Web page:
War & Elford Hall – Updated

 I went to Birmingham archives today, to hopefully see some records that would reveal more about the now demolished Elford Hall, on the Tamworth/Lichfield border.

Why did I have to go into Birmingham to see the records of somewhere in Staffordshire? Well, the Elford Estate has been under the ownership of Birmingham City Council since 29th September 1936. It was given by Mr Francis Howard Paget for the ‘healthy recreation of the inhabitants of the City of Birmingham’. Mr Paget took the decision to donate his Staffordshire estate to a public body, after he witnessed his friend being blinded by a grenade in the trenches of WWI.

Council House, Birmingham.

The records I looked at today were the minutes of the Elford Hall committee meetings held at the Council House between July 1936 and June 1945. I may be wrong, but I get the impression that the committee which included the Lord Mayor of Birmingham, weren’t quite sure how to make best use of this generous gift, especially the Hall. There is talk of  the Municipal Officers Guild taking over house & gardens as a rest home for members of staff, or if not them the NUT. Whilst such decisions were being made, the Estate Agent’s report of December 1937 tells how the Hall was ‘being kept aired as far as possible. Some bedding & soft furnishinings stored.’ He also suggests that pensioners from the estate should be recruited as park keepers to look after the grounds, with the assistance of a woman from Fisherwick.

Elford Hall’s history had already been changed by one war and then a second, different conflict also left its mark. On 21st May 1937, almost 4,000 Basque children seeking refuge from the Spanish Civil war arrived in Britain. Some were eventually sent to Elford.  There are only a few mentions of this in the minutes – in the meeting notes dated 12th June 1939, the committee was reminded that since their last meeting, arrangements had been made, after consultation with Mr Paget to accommodate number of Spanish children at Elford Hall. Also, in December 1938, when an application for the hall to be used to house young German male refugees (who after agricultural training would be sent to Palestine) was rejected on the grounds it was fully occupied by Spanish children. However, it seems that by the time the committee went to visit in June 1939, the Hall was once again vacant. It was recorded that the Hall had sustained a considerable amount of damage.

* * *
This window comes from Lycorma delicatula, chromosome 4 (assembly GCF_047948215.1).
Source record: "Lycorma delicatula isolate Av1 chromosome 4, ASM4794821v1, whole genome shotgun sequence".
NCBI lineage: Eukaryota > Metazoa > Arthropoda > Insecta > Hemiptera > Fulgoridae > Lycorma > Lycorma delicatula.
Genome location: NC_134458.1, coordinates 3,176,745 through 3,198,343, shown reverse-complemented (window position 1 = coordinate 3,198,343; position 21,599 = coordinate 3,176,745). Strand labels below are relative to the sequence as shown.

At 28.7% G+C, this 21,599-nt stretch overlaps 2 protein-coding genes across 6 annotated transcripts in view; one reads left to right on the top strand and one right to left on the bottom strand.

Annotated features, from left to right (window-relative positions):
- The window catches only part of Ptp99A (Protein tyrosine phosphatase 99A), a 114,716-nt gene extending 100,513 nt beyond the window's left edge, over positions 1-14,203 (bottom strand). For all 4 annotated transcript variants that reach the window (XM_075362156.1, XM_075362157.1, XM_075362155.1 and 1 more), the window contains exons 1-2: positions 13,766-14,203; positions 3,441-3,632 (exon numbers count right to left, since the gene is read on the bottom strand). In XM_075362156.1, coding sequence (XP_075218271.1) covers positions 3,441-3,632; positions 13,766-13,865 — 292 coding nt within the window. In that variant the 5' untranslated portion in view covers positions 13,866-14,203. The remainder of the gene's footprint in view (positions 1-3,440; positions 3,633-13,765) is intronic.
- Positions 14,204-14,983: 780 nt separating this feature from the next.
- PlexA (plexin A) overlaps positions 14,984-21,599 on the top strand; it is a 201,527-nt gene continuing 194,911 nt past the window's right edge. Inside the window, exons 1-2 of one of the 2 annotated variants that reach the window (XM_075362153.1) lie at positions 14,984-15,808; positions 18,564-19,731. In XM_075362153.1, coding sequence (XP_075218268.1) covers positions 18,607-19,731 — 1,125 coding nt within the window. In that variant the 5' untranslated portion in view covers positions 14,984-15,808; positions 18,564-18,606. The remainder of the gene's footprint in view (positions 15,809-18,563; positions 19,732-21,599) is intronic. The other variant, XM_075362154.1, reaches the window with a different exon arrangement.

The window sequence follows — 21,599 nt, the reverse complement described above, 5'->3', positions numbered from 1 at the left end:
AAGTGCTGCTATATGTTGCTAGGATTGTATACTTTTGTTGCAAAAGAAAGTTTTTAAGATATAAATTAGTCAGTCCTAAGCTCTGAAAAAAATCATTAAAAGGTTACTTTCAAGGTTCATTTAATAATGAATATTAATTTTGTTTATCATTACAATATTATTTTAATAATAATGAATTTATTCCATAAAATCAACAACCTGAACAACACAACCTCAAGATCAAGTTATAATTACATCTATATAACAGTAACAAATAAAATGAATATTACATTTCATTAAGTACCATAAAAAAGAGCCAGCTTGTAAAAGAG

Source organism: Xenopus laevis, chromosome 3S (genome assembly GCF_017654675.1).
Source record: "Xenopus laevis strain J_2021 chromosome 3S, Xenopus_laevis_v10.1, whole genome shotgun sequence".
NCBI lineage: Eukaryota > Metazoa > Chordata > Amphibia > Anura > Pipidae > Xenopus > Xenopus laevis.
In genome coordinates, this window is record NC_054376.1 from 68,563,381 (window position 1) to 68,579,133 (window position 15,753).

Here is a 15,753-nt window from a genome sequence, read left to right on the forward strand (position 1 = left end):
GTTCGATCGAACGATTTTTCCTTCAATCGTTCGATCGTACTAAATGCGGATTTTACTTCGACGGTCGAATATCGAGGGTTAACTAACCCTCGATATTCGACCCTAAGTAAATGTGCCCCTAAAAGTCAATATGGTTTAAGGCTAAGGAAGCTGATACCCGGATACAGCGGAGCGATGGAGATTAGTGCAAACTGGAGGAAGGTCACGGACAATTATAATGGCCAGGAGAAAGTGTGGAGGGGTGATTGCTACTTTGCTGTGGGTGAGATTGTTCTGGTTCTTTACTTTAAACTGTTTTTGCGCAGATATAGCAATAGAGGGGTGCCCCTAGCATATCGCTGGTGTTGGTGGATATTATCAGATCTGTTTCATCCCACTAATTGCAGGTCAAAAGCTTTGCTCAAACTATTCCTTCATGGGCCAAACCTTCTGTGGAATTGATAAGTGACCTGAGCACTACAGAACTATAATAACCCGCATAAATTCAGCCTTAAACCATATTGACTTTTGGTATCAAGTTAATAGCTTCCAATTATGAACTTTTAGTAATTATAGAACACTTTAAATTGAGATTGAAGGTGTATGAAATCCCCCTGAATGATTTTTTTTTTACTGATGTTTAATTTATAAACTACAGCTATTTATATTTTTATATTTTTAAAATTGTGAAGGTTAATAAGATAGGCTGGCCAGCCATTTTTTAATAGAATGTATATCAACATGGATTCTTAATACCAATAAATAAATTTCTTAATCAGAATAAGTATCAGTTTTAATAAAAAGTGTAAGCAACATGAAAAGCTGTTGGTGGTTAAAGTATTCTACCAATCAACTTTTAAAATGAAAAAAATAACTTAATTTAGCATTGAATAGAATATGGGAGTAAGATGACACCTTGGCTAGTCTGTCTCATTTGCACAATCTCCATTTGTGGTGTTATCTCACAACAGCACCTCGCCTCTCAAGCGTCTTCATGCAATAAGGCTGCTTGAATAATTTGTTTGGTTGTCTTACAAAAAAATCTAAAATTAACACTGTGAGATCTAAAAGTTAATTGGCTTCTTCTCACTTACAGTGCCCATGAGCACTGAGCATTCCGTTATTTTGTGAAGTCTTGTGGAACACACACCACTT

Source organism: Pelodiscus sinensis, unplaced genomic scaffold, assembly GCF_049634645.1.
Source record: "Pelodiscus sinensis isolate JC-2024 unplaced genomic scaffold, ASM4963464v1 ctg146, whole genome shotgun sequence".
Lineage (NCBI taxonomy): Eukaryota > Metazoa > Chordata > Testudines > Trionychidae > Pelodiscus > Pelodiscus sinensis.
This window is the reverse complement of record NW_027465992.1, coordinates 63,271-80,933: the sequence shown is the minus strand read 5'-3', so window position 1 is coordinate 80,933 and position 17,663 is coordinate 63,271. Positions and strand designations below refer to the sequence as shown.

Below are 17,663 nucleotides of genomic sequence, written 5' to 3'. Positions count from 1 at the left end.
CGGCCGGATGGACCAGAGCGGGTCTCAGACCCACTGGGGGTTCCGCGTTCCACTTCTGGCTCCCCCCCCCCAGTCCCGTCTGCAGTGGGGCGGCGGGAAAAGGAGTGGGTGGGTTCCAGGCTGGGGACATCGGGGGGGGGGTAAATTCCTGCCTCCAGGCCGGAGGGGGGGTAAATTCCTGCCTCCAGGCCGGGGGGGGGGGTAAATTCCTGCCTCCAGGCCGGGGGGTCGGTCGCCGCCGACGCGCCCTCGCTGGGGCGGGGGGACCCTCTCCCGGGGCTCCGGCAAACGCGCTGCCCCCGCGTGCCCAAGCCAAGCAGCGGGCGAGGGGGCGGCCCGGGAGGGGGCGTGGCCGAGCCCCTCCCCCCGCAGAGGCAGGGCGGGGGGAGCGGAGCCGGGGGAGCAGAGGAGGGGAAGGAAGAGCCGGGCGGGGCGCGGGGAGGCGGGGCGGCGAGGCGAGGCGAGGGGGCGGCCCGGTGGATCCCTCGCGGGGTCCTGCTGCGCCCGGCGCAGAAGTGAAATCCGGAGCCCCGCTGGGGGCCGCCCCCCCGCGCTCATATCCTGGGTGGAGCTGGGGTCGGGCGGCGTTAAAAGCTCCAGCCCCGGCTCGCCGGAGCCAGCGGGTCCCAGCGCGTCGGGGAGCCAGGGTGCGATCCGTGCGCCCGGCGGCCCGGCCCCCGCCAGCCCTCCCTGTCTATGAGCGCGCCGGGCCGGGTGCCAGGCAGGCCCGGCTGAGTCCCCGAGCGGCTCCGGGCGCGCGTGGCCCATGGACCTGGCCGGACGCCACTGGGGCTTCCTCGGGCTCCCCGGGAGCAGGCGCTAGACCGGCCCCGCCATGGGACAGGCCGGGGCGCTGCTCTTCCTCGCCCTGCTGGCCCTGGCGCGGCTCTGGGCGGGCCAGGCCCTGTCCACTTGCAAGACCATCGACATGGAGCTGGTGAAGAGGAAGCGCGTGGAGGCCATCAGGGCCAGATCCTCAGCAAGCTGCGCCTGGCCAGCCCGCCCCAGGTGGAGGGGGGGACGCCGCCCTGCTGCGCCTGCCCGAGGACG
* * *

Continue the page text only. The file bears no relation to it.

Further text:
Other subsequent applications for use (German/Czechoslovakian refugees and as a children’s hostel) were deemed unsuitable. On 17th July 1939, another suggestion – a convalescent home – was put forward. I imagine such discussions were interrupted by the declaration of war less than two months later. The only other reference I could find to the Estate during the period the records covered (June 1936 to June 1945) was in July 1940, when an allegation of trespass and damage to trees & fences by soldiers manning a searchlight at Elford was made. The Hall was demolished in 1964 but as I mentioned in my The Garden of Elford post, the walled garden and some of the associated buildings are in the process of being restored.

There wasn’t as much information on the Basque refugees as I had hoped. There is however some uncatalogued material held at the library which may add to the story and which I will seek out in the not too distant future.

Edit:

Whilst having a look at Mr Paget’s family tree, I found out that his daughter, Elizabeth Beatrice Rochfort-Boyd had been a prisoner of war at Camp Holmes in the Philipines. In September 1943 she wrote to her father, as can be seen here. Elizabeth was born in January 1913, making her around 30 years old at the time of her imprisonement. The Camp was liberated in February 1945.

Mr Francis Howard Paget died on 9 April 1945 aged 58 at his home in Kent.

Edit 2:

For context, I found a news report dated 28th April 1937 from The Guardian archive regarding the bombing of Guernica, which can be read here.

Also a 10 minute report from the Witness program on the BBC World Service, in which Snr. Hermino Martinez talks about his evacuation can be listened to here. This doesn’t directly relate to Elford but gives some idea of the experience of the Basque evacuees.

Also of interest is an article in The Black Country Bugle about the Basque children who stayed at Aldridge Lodge in Walsall. You can read it here.

Edit 3: A report in the Lichfield Mercury edition of August 13th 1937 describes a meeting of Elford Parish Council. The refugees were due to arrive at Elford in mid-August and the meeting records the concerns of the Council about the effect that housing the refugees in the Hall may have on the village.

Sources:

Elford Hall Sub-Committee Minutes 1936 to 1945

www.elfordhallgarden.org.uk/history

http://www.basquechildren.org

Drayton Manor